The most accomplished member of the Tigers outfield, heading into 2020, is former top prospect, Cameron Maybin. In part-time play for the Yankees, the now nearly 33 year old Maybin had a productive season with 11 home runs and a slash line of .285/.364/.494 for a wRC+ of 127 in 269 plate appearances. Maybin’s best asset used to be his speed. In 2011, he stole 40 bases for the Padres and played excellent D in center field (10.3 UZR/150 and 14 DRS). Maybin is no longer an efficient base stealer and has been pushed over to right field where he will likely be a good defender. The former 10th overall draft pick has started taking more walks (11.2% in 2019 and 11.3% in 2017) and showing more power, making him a home run threat who can get on base at a respectable rate. Maybin is talented but it is hard to know what you will get out of him as he swings from 0.5 WAR to 2.4 WAR from season to season. He is also getting to that age where it would be hard to project him being around when the Tigers break the 81 win threshold. Still, for now Maybin will start most days as he is the best outfielder on the team.

The Tigers fourth outfielder, Victor Reyes, is poised to take the starting spot of any of the three mentioned above who get off to a slow start. The former Rule 5 pick steal from the Diamondbacks put up better defensive numbers (14.3 UZR/150 and 1 DRS in all three outfield spots combined)  than all three men he is competing against. Reyes also slashed .304/.336/.431 for a wRC+ of 100 – better than all but Maybin. The biggest knock on Reyes is that his ability to get on base is almost entirely reliant on his batting average, as he has only walked 3.7% of the time for his career and 4.8% in 2019. The tall, athletic Venezuelan is a really good fourth outfielder right now but could become more if he would only let the ball thump into the catcher’s mitt a bit more often. At 25, he might get a chance to show that he can be more than a speedy bench guy.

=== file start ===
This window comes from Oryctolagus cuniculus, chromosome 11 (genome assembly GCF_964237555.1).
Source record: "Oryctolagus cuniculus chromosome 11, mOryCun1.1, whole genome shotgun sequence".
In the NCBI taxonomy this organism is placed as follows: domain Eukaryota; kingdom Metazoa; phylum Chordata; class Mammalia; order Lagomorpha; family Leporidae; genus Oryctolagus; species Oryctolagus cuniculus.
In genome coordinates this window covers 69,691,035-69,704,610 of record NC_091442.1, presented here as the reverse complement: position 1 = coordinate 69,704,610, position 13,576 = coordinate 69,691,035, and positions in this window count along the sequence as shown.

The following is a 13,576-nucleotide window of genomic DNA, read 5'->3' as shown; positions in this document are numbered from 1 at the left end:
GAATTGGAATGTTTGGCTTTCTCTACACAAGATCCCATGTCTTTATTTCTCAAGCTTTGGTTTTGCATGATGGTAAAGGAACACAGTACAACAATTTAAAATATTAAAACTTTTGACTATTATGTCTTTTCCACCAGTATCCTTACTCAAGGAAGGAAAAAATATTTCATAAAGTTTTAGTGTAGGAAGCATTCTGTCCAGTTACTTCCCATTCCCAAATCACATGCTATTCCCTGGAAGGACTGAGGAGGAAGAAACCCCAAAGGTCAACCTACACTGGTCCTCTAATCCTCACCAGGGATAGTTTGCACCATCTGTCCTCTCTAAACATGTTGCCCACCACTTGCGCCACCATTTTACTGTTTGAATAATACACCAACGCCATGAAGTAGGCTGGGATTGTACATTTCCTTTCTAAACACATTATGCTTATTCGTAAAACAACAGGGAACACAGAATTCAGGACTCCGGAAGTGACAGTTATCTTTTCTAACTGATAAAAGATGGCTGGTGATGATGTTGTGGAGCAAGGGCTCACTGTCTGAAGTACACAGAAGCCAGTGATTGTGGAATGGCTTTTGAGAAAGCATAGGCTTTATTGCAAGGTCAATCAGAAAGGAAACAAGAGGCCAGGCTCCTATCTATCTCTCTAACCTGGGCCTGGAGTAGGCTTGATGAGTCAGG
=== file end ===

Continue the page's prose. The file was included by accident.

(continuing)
The only Tigers minor league outfielder above single-A listed in their top 10 prospects is Daz Cameron. While the son of former Major Leaguer Mike Cameron has a really cool name, his performance at triple-A was anything but cool as the 23 year old slashed .214/.330/.377 and struck out 28.8% of the time. Cameron showed a little power with 13 home runs in 528 plate appearances and drew some walks (11.7% walk rate), but otherwise had a disappointing year with the bat (84 wRC+). The report on him is that he should be good in a corner outfield spot, so, if he can put it together with the bat this year in triple-A, there isn’t a lot blocking him from above. Is he good enough to be a starter? This season should go a long way towards answering that question for the Tigers.

To find another legit outfield prospect in the Detroit organization, you have to go down to single-A where their number three prospect, Riley Greene, and their number eleven prospect, Parker Meadows, just got their first tastes of full season ball. The former first and second round prospects have some promise, but they are both far, far away from debuting in the majors.

There is some chance that Reyes, Stewart, or Jones will make a late leap of development and turn into a starter worth keeping around for a few more years as the farm system begins to bear fruit, but it is unlikely that any of them will turn into stars. Maybin is a useful player, but in two or three years it is highly unlikely that he will still be with Detroit as they will trade him as soon as they can get something of interest for him (or age will catch up to him). Daz Cameron still has room to develop and turn into a starter although he hasn’t developed like anyone hoped he would when he was taken 37th overall in 2015. If Cameron can’t take and hold a job, then the Tigers will have to make trades or sign free agents to fill all three outfield spots once their pitching is ready if they want to compete. Or they can hope that one of the youngsters – Greene or Meadows – turns into a keeper. Right now, it looks like the Tigers are employing three placeholders to patrol their outfield as they head into another 100 loss season. There is no pretty way to paint it for Detroit fans because there isn’t an obvious superstar developing in the minors who will take over an outfield spot any time soon. They simply need to be patient and hope for better days while they watch their team play out the string. Ack.

Author: elfuego25

When I'm not writing about baseball (or shoving kettle corn into my mouth at the ballpark), I am probably walking Daisy, who is a very good dog, researching my Portuguese-Irish roots, or wondering when my lovely wife will return from her latest fabulous trip. Yes, life is good!